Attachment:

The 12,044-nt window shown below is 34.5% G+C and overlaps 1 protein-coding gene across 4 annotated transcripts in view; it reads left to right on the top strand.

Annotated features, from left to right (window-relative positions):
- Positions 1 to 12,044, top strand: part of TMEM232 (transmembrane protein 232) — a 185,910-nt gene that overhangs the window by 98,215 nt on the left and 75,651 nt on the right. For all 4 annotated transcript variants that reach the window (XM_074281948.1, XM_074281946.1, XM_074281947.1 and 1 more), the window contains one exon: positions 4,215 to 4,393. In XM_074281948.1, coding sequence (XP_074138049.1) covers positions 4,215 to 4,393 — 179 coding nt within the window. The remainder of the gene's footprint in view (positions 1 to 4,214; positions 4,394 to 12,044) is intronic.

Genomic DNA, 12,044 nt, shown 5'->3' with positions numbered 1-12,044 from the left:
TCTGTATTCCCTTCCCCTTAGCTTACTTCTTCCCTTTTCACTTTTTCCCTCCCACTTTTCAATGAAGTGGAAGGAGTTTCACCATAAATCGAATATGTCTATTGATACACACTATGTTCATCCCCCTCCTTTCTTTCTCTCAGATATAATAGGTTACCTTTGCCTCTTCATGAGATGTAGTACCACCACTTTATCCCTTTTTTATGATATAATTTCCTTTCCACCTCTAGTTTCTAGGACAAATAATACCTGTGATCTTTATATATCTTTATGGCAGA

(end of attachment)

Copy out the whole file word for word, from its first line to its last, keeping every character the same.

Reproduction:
The 12,044-nt window shown below is 34.5% G+C and overlaps 1 protein-coding gene across 4 annotated transcripts in view; it reads left to right on the top strand.

Annotated features, from left to right (window-relative positions):
- Positions 1 to 12,044, top strand: part of TMEM232 (transmembrane protein 232) — a 185,910-nt gene that overhangs the window by 98,215 nt on the left and 75,651 nt on the right. For all 4 annotated transcript variants that reach the window (XM_074281948.1, XM_074281946.1, XM_074281947.1 and 1 more), the window contains one exon: positions 4,215 to 4,393. In XM_074281948.1, coding sequence (XP_074138049.1) covers positions 4,215 to 4,393 — 179 coding nt within the window. The remainder of the gene's footprint in view (positions 1 to 4,214; positions 4,394 to 12,044) is intronic.

Genomic DNA, 12,044 nt, shown 5'->3' with positions numbered 1-12,044 from the left:
TCTGTATTCCCTTCCCCTTAGCTTACTTCTTCCCTTTTCACTTTTTCCCTCCCACTTTTCAATGAAGTGGAAGGAGTTTCACCATAAATCGAATATGTCTATTGATACACACTATGTTCATCCCCCTCCTTTCTTTCTCTCAGATATAATAGGTTACCTTTGCCTCTTCATGAGATGTAGTACCACCACTTTATCCCTTTTTTATGATATAATTTCCTTTCCACCTCTAGTTTCTAGGACAAATAATACCTGTGATCTTTATATATCTTTATGGCAGA